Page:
The cover story in this week’s Nature is a political one: Mr. Bush, Mr. Kerry, what is your stance on science? Fifteen questions were posed to each candidate, and their responses (or at least the responses from their respective camps) were printed. Some highlights:

— In addressing the potential dangers of allowing foreign scientist to visit and travel in the USA, both candidates played the national security card. Yes, in principle, they should be able to expedite the visa applications for legitimate scientists while still filtering out those who might pose a reasonable security risk. In practice, this is failing miserably. It is becoming well known in the scientific community that the US border is becoming increasingly impenetrable for many non-Europeans, particularly Asians, as their visa applications get caught up in endless quantities of red tape.

— Q: Do you support research into new nuclear weapons designs in the US? (excerpted answers follow)
Kerry: I would end the pursuit of a new generation of nuclear weapons.
Bush: The Nuclear Posture Review released by my administration in January 2002 noted that the nation’s nuclear infrastructure had atrophied since the end of the cold war and that the evolving security environment requires a flexible and responsive weapons-complex infrastructure. To that end, my fiscal-year 2005 reflects an increase over 2004 in weapons activities.

In other words, it appears that Bush wants to step up nuclear weapons development and readiness to Cold War levels. This is scary.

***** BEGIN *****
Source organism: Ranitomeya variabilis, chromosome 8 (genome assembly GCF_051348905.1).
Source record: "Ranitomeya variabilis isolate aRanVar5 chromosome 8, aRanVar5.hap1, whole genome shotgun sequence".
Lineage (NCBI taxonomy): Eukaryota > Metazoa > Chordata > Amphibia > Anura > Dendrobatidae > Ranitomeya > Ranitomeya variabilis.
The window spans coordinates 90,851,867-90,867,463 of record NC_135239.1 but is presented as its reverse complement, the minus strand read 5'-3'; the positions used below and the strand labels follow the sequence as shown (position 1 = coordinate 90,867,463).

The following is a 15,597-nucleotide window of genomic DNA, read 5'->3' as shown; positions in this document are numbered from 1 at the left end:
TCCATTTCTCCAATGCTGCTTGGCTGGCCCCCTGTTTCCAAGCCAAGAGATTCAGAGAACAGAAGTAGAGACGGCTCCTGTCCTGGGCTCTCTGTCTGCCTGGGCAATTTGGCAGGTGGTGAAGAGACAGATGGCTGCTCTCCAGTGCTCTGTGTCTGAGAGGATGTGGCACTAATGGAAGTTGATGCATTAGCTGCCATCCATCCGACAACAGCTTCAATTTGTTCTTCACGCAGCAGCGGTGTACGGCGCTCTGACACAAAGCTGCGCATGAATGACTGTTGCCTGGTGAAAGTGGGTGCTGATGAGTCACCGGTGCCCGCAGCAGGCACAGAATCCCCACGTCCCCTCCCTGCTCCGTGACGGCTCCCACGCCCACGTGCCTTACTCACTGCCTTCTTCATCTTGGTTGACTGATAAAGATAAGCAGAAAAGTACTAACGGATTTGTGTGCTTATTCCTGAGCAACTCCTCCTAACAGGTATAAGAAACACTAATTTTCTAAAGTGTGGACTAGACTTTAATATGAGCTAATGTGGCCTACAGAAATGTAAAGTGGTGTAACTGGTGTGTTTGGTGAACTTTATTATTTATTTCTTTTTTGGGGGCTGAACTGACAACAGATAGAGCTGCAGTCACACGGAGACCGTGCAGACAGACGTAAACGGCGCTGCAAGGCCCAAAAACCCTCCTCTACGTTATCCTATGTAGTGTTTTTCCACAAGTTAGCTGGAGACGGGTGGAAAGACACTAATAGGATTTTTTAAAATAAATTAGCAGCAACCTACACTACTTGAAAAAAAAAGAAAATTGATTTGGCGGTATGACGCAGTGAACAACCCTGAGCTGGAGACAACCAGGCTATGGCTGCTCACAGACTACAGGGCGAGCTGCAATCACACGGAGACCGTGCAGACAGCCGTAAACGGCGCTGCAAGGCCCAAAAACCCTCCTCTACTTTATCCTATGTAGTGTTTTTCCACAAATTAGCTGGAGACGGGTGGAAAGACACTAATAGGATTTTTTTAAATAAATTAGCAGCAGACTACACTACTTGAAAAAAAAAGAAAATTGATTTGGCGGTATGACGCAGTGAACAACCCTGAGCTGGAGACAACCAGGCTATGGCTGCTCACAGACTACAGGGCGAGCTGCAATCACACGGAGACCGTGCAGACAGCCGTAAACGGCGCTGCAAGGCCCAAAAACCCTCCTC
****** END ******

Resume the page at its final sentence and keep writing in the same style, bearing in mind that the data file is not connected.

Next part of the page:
— On a personal interest note, both candidates pledged not to sacrifice funding for the environmental and physical sciences in favour of medical research. Big bonus points to Kerry for also pledging to double the number of NSF graduate scholarships in maths and sciences.

— Kerry supports the Endangered Species Act. Bush thinks “we need to modernize the act”. It’s like Kyoto all over again.

— Kerry thinks the scientific evidence clearly states that global warming is happening. Bush thinks the evidence is still uncertain. This is a case of their “judgements” of the scientific evidence merely falling in line with their politics. The truth is, atmospheric scientists are still very divided on the issue. Politicians will obviously stand behind the data which best suits their agenda.

— Stem Cell Research. OK, most people already know their stances here. Their statements are a bit bizarre. Kerry wants to “lift the ideological restrictions on stem cell research” but wants to do so “while ensuring rigourous ethical oversight”. Um, which is it? Once you’ve told the pro-lifers to shove it, what other ethical overseeing needs to be done?

Part of Bush’s statement takes a grounded tone that was missing in Kerry’s rather exuberant statement : “However, stem cell research is in a very early stage and while it may hold great promise we should not overstate the state of the science, or politicize these issues, because it gives false hope to individuals and families suffering through terrible illnesses”.

It is true enough that anyone who thinks that doctors will be able to grow them a new heart — perhaps in any of our lifetimes — is only kidding themselves. Therefore, from an investment standpoint, boosting stem cell research funds may not be the best practically-minded expenditure at this time. Of course, one could say that about ALL basic research.

Of course “we should not … politicize these issues” = “we don’t want to politicize it if it means misleading families that are suffering from illnesses, but we have no problem politicizing it to get the pro-lifers to vote for us”.